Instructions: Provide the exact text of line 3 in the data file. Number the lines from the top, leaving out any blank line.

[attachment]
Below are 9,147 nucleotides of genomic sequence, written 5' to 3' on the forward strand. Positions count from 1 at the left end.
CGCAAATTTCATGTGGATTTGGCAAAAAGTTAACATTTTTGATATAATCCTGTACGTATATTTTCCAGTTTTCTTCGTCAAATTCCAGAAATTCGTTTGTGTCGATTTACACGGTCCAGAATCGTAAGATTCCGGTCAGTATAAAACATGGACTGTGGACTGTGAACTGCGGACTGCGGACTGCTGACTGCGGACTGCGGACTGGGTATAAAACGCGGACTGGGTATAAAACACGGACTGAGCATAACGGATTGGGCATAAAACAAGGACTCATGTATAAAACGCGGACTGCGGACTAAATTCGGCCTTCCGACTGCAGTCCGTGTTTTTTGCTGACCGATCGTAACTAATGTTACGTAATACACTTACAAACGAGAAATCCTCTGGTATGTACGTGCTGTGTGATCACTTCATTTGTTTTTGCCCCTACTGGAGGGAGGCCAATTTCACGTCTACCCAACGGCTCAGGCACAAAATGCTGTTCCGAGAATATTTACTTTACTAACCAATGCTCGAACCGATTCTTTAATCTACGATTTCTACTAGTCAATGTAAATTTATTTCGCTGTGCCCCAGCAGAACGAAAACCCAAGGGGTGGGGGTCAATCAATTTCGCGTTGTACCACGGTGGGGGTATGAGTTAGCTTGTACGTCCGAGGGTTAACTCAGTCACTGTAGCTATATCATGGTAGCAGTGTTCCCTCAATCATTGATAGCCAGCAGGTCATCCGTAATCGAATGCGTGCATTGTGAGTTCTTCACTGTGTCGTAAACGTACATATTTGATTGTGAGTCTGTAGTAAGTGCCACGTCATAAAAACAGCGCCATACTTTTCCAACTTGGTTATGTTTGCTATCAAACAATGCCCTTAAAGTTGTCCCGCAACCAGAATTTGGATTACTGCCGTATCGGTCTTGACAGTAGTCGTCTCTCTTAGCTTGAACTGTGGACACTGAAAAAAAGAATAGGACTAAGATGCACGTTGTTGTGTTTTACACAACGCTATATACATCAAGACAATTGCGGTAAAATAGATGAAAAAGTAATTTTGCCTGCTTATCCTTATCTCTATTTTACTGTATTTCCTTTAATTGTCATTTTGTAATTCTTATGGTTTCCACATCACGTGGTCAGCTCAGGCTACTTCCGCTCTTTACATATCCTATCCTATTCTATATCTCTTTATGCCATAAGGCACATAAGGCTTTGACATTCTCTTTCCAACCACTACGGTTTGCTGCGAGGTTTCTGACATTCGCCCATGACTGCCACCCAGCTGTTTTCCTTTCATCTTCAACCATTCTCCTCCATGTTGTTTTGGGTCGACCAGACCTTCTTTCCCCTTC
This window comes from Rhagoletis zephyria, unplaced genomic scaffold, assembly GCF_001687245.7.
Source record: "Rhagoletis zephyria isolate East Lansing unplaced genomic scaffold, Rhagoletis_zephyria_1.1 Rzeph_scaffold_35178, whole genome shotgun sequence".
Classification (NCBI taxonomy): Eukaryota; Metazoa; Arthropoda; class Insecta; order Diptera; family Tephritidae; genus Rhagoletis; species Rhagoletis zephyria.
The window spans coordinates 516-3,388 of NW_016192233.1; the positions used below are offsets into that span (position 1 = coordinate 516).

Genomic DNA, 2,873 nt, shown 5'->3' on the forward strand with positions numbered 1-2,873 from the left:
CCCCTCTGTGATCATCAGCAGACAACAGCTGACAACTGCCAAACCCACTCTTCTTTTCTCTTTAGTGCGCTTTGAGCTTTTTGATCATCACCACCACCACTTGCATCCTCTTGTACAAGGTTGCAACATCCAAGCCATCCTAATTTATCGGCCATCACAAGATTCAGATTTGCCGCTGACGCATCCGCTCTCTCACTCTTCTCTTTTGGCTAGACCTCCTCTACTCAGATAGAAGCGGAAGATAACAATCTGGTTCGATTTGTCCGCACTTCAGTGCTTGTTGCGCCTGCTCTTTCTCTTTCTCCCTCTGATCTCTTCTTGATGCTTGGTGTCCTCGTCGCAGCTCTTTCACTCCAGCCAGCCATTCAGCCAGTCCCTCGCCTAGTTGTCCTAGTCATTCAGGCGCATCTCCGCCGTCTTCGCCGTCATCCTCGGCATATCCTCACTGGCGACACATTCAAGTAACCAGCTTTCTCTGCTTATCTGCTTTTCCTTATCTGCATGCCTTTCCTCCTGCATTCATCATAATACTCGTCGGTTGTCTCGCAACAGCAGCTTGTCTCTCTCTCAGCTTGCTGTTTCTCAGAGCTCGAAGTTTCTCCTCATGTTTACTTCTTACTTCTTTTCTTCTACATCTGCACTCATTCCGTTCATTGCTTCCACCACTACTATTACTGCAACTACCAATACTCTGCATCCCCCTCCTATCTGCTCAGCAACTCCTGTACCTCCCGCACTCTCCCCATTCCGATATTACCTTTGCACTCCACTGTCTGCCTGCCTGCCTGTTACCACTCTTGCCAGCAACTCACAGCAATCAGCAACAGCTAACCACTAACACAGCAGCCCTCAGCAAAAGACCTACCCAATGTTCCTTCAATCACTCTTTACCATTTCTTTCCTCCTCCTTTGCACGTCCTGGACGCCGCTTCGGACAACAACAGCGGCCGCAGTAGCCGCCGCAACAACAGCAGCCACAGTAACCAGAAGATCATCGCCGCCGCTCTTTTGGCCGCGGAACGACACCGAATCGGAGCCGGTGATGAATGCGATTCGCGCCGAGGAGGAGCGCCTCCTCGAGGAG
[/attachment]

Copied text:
This window comes from Rhagoletis zephyria, unplaced genomic scaffold, assembly GCF_001687245.7.